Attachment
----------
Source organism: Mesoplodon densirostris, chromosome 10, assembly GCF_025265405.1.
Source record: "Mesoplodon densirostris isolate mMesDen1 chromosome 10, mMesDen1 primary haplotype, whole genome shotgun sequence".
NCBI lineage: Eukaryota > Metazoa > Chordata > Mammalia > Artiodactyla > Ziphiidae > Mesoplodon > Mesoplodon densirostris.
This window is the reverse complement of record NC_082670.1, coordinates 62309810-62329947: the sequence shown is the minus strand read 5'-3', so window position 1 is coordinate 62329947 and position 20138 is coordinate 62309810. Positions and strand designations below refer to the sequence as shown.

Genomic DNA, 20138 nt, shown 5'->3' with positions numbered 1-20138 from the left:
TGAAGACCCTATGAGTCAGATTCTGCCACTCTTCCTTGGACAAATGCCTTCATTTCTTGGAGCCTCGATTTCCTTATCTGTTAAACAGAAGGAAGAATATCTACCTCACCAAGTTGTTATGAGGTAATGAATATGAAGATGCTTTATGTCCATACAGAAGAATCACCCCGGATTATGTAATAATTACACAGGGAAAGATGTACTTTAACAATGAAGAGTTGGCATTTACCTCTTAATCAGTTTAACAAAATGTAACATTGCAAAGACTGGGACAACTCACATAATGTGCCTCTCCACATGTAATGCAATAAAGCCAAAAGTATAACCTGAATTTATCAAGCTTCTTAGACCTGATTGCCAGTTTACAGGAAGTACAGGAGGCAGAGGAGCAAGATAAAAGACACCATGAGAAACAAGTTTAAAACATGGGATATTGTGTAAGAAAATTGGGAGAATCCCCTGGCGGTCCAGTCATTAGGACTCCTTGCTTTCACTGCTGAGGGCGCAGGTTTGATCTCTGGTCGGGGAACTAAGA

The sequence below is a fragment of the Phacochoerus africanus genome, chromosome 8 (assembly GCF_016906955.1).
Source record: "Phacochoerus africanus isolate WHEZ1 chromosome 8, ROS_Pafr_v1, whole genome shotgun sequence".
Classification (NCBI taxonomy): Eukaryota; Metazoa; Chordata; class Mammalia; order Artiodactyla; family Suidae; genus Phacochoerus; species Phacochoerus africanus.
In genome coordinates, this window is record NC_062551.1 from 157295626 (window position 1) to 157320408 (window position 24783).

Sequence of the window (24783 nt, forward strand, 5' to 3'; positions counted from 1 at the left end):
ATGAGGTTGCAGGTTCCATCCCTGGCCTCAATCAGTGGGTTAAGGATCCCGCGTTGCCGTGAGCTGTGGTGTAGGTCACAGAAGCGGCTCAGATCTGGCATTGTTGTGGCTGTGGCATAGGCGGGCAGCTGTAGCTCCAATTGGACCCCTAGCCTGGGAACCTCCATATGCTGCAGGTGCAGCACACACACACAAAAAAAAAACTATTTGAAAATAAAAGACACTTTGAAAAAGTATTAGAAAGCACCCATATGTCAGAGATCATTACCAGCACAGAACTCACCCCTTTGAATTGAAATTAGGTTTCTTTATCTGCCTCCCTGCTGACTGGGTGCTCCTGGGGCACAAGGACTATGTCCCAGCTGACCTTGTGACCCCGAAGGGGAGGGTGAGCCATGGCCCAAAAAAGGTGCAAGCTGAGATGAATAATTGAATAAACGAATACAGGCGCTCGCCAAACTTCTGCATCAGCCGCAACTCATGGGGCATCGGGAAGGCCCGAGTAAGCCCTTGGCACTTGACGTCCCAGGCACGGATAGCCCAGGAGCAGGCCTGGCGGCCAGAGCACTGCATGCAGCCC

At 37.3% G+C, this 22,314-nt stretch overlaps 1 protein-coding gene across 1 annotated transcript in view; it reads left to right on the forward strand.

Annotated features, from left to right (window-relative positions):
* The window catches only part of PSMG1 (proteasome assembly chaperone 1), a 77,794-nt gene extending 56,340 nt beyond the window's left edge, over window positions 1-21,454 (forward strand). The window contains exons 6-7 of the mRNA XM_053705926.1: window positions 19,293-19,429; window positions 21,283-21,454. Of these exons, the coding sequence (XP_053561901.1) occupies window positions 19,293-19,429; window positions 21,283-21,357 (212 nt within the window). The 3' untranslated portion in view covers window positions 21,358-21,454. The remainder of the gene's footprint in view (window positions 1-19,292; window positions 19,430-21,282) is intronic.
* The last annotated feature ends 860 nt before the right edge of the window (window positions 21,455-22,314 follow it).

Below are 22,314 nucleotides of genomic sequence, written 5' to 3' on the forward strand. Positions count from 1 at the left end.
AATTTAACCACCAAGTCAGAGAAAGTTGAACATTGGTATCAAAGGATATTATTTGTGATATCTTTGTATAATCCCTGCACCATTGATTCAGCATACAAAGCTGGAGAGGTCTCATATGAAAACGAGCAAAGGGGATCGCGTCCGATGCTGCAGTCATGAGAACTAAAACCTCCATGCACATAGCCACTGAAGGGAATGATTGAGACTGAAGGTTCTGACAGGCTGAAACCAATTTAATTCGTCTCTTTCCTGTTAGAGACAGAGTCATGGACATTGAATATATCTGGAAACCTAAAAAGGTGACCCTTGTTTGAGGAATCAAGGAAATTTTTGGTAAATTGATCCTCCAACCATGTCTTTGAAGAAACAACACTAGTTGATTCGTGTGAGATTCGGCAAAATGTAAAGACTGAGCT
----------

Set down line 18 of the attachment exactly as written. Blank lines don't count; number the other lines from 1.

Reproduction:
AATTTAACCACCAAGTCAGAGAAAGTTGAACATTGGTATCAAAGGATATTATTTGTGATATCTTTGTATAATCCCTGCACCATTGATTCAGCATACAAAGCTGGAGAGGTCTCATATGAAAACGAGCAAAGGGGATCGCGTCCGATGCTGCAGTCATGAGAACTAAAACCTCCATGCACATAGCCACTGAAGGGAATGATTGAGACTGAAGGTTCTGACAGGCTGAAACCAATTTAATTCGTCTCTTTCCTGTTAGAGACAGAGTCATGGACATTGAATATATCTGGAAACCTAAAAAGGTGACCCTTGTTTGAGGAATCAAGGAAATTTTTGGTAAATTGATCCTCCAACCATGTCTTTGAAGAAACAACACTAGTTGATTCGTGTGAGATTCGGCAAAATGTAAAGACTGAGCT